2. THE SYNDICATE THOUGHT THE TWO ARTISTS WERE DISGUSTING.

Although Id would eventually be syndicated to over 1000 strips across the country, Hart and Parker first had to get past the gatekeepers of cartoon distribution operating out of New York. Traveling to the city to show them samples, the two worked late into the night and called to tell executives they were ready. They didn’t know the syndicate would be coming to their hotel room, which was a mess of papers, food, and beer bottles. Caught off-guard, the men looked like transients. “We think you guys are disgusting,” one executive said, “but we love the strip. We’ll take it.”

3. THE SHORT JOKES WERE BASED ON JOHNNY HART.

In a visual juxtaposition, the king of Id’s height is inversely proportional to his power. Parker said the character’s stature was based partly on Hart, who used to fend off jokes about his own height. "The king became short because we used to kid John about being short and a lot of the short gags began to slide over into the strip," Parker said. "He just kept getting smaller, and as he shrunk, the nose got bigger and bigger."

4. A LITTLE GIRL GOT THEM TO DROP A CHARACTER.

Most of the humor in Id is centered around the morbid dynamics of Middle Ages politics, which is not normally an opportunity to offend current sensibilities. But early on, Parker and Hart created a karate teacher from Japan who was perceived by some as a stereotype. When Parker received a letter from a young Japanese-American girl who was being teased at school as a result of the character, the creators decided to drop him from the strip.

5. JIM HENSON WAS GOING TO PUT IT ON TELEVISION.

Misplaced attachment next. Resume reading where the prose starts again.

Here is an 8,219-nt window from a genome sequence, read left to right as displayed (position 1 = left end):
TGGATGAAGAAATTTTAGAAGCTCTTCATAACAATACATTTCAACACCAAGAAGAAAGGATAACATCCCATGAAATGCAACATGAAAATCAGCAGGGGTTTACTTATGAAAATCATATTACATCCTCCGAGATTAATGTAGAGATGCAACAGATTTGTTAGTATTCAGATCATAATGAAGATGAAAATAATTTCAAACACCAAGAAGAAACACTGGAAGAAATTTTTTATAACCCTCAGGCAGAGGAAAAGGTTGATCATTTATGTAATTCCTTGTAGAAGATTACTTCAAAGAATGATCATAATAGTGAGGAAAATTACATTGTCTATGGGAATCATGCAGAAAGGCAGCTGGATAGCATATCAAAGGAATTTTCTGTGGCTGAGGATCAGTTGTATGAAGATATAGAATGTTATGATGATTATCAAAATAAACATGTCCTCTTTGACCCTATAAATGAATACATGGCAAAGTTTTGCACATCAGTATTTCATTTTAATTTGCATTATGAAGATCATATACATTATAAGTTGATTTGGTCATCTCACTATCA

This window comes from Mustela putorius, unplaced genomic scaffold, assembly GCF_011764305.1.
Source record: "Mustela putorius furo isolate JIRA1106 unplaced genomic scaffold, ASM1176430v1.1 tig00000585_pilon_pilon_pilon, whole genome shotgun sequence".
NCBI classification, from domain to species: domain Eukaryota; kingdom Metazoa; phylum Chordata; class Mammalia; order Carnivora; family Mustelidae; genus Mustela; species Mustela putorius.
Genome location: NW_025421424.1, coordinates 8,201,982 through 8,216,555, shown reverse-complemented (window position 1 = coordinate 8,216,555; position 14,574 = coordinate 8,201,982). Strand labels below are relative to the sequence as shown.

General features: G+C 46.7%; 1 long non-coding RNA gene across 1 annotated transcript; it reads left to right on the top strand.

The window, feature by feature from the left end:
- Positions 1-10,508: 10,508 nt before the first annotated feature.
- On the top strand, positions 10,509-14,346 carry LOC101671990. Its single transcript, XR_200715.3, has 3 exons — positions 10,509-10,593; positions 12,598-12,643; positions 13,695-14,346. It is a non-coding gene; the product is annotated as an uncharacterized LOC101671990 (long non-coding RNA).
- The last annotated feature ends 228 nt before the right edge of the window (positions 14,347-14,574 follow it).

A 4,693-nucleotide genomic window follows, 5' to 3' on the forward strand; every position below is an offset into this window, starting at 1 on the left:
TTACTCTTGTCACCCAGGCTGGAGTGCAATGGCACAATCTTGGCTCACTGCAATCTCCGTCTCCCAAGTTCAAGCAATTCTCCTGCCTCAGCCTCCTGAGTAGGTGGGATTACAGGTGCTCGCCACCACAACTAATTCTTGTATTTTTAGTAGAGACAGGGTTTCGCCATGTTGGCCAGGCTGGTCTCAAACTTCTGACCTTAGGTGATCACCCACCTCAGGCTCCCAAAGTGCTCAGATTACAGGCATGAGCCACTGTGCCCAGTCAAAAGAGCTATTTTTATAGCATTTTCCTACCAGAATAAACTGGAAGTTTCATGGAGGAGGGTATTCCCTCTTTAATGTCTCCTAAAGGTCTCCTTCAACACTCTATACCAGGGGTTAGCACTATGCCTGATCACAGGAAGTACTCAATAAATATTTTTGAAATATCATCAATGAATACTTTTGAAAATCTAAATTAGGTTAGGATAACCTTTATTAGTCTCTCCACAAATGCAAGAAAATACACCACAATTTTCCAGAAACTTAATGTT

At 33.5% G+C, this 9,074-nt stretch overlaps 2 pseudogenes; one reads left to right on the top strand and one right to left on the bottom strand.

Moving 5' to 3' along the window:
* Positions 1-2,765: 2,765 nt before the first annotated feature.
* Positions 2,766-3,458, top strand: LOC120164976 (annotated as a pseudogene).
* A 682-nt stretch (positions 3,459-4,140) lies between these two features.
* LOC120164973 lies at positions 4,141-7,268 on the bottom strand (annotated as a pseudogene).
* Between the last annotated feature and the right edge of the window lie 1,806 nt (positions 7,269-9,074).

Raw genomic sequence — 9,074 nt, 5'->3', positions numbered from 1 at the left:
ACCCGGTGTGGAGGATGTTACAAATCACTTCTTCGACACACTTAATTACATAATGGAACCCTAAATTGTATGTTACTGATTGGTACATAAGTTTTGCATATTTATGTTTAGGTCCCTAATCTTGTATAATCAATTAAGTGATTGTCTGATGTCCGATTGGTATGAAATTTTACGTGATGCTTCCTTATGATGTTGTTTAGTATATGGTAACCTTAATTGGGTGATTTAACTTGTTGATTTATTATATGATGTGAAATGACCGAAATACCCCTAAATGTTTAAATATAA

An avowed fan of comic strips and of The Wizard of Id in particular, Muppets creator Jim Henson met with Hart in 1968 to discuss a possible collaboration. Henson wanted to create an Id television show that would use puppets against an animated backdrop. Hart agreed, and in 1969, Henson was able to shoot test footage featuring himself as the voice of the Wizard. But executives at Publishers-Hall, which had taken over syndication of the strip, were having trouble enticing networks into producing a series. By the time ABC showed interest, Henson had moved on to Sesame Street and other projects. Wizard of Id got translated into animation in 1970 as part of a Chuck Jones variety series titled Curiosity Shop.

6. HART TURNED DOWN FEATURE FILM OFFERS.

Possibly disappointed in the outcome of the Henson project, Hart wasn’t very receptive to offers to adapt Id into other mediums. He reportedly shunned Steven Spielberg and Norman Lear when they called about adaptations. Producer Andrew Gaty managed to interest Hart in 1987, though his plans for a live-action feature—possibly starring Danny DeVito as the king—never came to fruition.

7. IT WAS A (STRANGE) VIDEO GAME.

In 1984, users of the ColecoVision home computer system were able to pick up a software program with an unwieldy title: The Wizard of Id’s Wiz Math. The edutainment program allowed players to brush up on math skills by solving problems faced by Spookingdorf, the tortured and jailed cast member of the strip. By solving math problems, players could navigate Spookingdorf out of his dungeon. The game was produced by Sierra, which later became known for its King’s Quest and Leisure Suit Larry franchises. A typing game, WizType, was also released.

8. BLONDIE AND BEETLE BAILEY CELEBRATED THE STRIP'S 50TH ANNIVERSARY.

When The Wizard of Id passed the half-century milestone in 2014, the entire comics page came out to celebrate. Hi and Lois featured a portrait of the Wizard in a panel, while Blondie and Family Circus made subtle references to the anniversary. (As modern-day strips, it would be difficult to regard a medieval strip with more overt acknowledgment.) In Beetle Bailey, the perennial screw-up shared a cell with the eternally suffering Spookingdorf.